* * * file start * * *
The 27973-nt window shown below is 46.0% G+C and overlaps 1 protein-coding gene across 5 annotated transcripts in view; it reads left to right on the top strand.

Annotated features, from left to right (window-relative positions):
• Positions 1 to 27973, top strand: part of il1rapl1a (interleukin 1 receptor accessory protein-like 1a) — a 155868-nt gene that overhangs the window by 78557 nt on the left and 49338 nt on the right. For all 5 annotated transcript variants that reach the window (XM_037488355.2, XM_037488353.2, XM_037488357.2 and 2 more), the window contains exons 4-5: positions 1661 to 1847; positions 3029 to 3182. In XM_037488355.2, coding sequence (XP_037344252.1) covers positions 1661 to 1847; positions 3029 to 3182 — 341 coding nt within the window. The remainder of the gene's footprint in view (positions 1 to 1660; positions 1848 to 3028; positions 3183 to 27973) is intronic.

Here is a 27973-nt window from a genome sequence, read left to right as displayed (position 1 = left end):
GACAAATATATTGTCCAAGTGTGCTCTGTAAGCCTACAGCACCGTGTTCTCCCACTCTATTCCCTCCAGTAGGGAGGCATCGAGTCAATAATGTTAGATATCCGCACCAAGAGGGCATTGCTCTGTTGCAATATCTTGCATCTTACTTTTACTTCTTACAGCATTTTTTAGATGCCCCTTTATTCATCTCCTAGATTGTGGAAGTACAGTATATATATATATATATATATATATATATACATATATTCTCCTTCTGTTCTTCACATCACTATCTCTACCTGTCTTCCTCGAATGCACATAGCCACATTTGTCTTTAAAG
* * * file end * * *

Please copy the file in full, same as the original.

The 27973-nt window shown below is 46.0% G+C and overlaps 1 protein-coding gene across 5 annotated transcripts in view; it reads left to right on the top strand.

Annotated features, from left to right (window-relative positions):
• Positions 1 to 27973, top strand: part of il1rapl1a (interleukin 1 receptor accessory protein-like 1a) — a 155868-nt gene that overhangs the window by 78557 nt on the left and 49338 nt on the right. For all 5 annotated transcript variants that reach the window (XM_037488355.2, XM_037488353.2, XM_037488357.2 and 2 more), the window contains exons 4-5: positions 1661 to 1847; positions 3029 to 3182. In XM_037488355.2, coding sequence (XP_037344252.1) covers positions 1661 to 1847; positions 3029 to 3182 — 341 coding nt within the window. The remainder of the gene's footprint in view (positions 1 to 1660; positions 1848 to 3028; positions 3183 to 27973) is intronic.

Here is a 27973-nt window from a genome sequence, read left to right as displayed (position 1 = left end):
GACAAATATATTGTCCAAGTGTGCTCTGTAAGCCTACAGCACCGTGTTCTCCCACTCTATTCCCTCCAGTAGGGAGGCATCGAGTCAATAATGTTAGATATCCGCACCAAGAGGGCATTGCTCTGTTGCAATATCTTGCATCTTACTTTTACTTCTTACAGCATTTTTTAGATGCCCCTTTATTCATCTCCTAGATTGTGGAAGTACAGTATATATATATATATATATATATATATATACATATATTCTCCTTCTGTTCTTCACATCACTATCTCTACCTGTCTTCCTCGAATGCACATAGCCACATTTGTCTTTAAAG